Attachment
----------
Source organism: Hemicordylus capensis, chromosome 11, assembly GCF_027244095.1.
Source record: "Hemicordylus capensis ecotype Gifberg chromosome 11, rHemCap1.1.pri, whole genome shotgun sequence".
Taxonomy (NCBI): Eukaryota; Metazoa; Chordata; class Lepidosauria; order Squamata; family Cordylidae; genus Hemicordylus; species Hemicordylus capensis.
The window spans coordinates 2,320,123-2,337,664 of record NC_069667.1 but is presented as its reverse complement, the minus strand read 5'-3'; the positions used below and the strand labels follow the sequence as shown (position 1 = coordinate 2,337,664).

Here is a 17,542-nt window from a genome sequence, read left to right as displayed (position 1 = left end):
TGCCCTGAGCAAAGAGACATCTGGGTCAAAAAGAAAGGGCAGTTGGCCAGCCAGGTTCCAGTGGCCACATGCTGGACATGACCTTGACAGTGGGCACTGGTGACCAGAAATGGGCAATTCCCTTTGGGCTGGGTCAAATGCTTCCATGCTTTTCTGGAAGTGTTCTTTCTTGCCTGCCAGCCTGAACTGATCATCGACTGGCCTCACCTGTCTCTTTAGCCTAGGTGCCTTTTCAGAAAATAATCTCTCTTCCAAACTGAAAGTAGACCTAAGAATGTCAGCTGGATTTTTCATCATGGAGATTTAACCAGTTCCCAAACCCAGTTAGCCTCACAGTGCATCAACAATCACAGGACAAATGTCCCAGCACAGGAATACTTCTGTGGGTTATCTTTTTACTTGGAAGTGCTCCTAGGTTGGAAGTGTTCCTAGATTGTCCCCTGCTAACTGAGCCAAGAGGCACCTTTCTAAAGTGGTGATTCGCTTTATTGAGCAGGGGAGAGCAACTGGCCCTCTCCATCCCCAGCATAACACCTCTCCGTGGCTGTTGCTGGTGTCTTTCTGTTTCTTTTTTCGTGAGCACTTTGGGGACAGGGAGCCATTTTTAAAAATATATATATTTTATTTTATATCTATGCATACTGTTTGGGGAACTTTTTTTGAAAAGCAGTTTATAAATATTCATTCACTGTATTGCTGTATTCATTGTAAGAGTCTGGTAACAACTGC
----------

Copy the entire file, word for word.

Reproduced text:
Source organism: Hemicordylus capensis, chromosome 11, assembly GCF_027244095.1.
Source record: "Hemicordylus capensis ecotype Gifberg chromosome 11, rHemCap1.1.pri, whole genome shotgun sequence".
Taxonomy (NCBI): Eukaryota; Metazoa; Chordata; class Lepidosauria; order Squamata; family Cordylidae; genus Hemicordylus; species Hemicordylus capensis.
The window spans coordinates 2,320,123-2,337,664 of record NC_069667.1 but is presented as its reverse complement, the minus strand read 5'-3'; the positions used below and the strand labels follow the sequence as shown (position 1 = coordinate 2,337,664).

Here is a 17,542-nt window from a genome sequence, read left to right as displayed (position 1 = left end):
TGCCCTGAGCAAAGAGACATCTGGGTCAAAAAGAAAGGGCAGTTGGCCAGCCAGGTTCCAGTGGCCACATGCTGGACATGACCTTGACAGTGGGCACTGGTGACCAGAAATGGGCAATTCCCTTTGGGCTGGGTCAAATGCTTCCATGCTTTTCTGGAAGTGTTCTTTCTTGCCTGCCAGCCTGAACTGATCATCGACTGGCCTCACCTGTCTCTTTAGCCTAGGTGCCTTTTCAGAAAATAATCTCTCTTCCAAACTGAAAGTAGACCTAAGAATGTCAGCTGGATTTTTCATCATGGAGATTTAACCAGTTCCCAAACCCAGTTAGCCTCACAGTGCATCAACAATCACAGGACAAATGTCCCAGCACAGGAATACTTCTGTGGGTTATCTTTTTACTTGGAAGTGCTCCTAGGTTGGAAGTGTTCCTAGATTGTCCCCTGCTAACTGAGCCAAGAGGCACCTTTCTAAAGTGGTGATTCGCTTTATTGAGCAGGGGAGAGCAACTGGCCCTCTCCATCCCCAGCATAACACCTCTCCGTGGCTGTTGCTGGTGTCTTTCTGTTTCTTTTTTCGTGAGCACTTTGGGGACAGGGAGCCATTTTTAAAAATATATATATTTTATTTTATATCTATGCATACTGTTTGGGGAACTTTTTTTGAAAAGCAGTTTATAAATATTCATTCACTGTATTGCTGTATTCATTGTAAGAGTCTGGTAACAACTGC